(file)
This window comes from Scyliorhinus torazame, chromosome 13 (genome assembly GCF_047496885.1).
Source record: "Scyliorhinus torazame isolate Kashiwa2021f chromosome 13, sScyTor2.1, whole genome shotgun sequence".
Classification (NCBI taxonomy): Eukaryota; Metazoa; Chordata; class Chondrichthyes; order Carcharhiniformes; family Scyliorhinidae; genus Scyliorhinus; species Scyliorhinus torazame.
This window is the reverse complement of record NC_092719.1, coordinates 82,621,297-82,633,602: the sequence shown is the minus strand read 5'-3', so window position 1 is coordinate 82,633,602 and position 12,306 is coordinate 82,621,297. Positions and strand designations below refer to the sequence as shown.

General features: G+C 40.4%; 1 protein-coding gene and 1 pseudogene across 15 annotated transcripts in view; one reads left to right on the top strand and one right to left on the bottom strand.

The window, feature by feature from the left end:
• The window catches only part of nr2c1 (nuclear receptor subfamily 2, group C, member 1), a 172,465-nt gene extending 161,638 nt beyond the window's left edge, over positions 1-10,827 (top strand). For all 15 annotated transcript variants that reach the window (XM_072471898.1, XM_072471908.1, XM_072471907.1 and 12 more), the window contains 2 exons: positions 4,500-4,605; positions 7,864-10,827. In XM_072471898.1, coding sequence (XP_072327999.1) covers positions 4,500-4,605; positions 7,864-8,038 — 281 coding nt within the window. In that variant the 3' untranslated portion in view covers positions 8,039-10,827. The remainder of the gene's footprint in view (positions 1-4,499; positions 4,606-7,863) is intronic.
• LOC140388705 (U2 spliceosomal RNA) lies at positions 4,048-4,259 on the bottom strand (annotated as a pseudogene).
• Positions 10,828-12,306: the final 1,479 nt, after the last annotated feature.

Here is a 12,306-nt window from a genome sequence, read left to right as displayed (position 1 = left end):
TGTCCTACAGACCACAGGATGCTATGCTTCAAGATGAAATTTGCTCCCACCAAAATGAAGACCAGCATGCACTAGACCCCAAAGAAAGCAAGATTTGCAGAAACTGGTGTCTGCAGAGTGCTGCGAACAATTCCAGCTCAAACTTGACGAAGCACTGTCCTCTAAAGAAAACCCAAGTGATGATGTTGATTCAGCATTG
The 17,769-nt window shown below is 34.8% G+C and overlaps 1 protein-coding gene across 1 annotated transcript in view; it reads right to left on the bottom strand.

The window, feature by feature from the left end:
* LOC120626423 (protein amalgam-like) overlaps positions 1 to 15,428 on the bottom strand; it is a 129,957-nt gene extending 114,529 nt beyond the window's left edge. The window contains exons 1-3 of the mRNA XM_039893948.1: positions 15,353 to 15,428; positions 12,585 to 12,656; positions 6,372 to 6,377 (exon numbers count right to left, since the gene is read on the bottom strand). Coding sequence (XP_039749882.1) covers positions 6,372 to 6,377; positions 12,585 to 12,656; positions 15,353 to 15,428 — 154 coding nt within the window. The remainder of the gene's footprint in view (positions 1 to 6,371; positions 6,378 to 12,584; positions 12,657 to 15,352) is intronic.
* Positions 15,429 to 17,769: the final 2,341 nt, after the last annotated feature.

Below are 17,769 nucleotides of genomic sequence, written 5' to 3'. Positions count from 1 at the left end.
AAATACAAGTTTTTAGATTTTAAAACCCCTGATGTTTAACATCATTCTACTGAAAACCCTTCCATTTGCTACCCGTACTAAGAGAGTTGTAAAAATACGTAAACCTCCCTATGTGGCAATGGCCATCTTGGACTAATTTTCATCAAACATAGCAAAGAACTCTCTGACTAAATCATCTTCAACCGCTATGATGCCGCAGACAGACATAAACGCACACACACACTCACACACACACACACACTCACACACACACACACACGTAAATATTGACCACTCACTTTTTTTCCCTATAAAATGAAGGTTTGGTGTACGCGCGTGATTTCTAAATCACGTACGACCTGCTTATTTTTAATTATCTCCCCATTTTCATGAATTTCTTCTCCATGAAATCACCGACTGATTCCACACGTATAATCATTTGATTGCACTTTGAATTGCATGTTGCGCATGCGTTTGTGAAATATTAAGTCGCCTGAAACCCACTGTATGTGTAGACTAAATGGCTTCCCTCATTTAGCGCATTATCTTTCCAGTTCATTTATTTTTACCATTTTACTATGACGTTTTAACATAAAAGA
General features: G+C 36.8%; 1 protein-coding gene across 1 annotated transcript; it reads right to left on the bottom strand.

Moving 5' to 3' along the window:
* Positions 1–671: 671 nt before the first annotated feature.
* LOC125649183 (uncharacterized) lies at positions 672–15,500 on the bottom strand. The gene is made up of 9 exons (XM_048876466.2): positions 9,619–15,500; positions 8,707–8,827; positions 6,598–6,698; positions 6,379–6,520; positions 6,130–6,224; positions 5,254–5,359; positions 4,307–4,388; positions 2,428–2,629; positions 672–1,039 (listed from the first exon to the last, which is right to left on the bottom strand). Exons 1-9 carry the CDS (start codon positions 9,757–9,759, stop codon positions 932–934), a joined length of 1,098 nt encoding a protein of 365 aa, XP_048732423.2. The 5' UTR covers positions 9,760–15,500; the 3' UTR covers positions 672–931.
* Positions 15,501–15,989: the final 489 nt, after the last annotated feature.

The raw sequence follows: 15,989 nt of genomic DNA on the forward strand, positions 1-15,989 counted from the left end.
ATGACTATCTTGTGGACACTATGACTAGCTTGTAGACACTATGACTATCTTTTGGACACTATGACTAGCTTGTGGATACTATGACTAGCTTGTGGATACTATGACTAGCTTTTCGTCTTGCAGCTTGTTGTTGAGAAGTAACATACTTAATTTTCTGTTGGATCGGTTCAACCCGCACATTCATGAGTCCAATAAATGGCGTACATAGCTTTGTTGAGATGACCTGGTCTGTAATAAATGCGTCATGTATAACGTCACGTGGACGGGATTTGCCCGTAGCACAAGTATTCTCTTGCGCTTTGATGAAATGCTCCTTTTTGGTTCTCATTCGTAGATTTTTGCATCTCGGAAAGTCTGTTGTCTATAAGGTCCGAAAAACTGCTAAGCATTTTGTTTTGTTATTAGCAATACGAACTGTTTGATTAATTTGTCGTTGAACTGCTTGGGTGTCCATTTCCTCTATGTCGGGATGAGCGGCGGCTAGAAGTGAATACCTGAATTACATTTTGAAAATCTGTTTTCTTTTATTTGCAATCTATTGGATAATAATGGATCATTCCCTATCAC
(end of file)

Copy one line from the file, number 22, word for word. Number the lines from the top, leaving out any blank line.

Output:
* Positions 15,501–15,989: the final 489 nt, after the last annotated feature.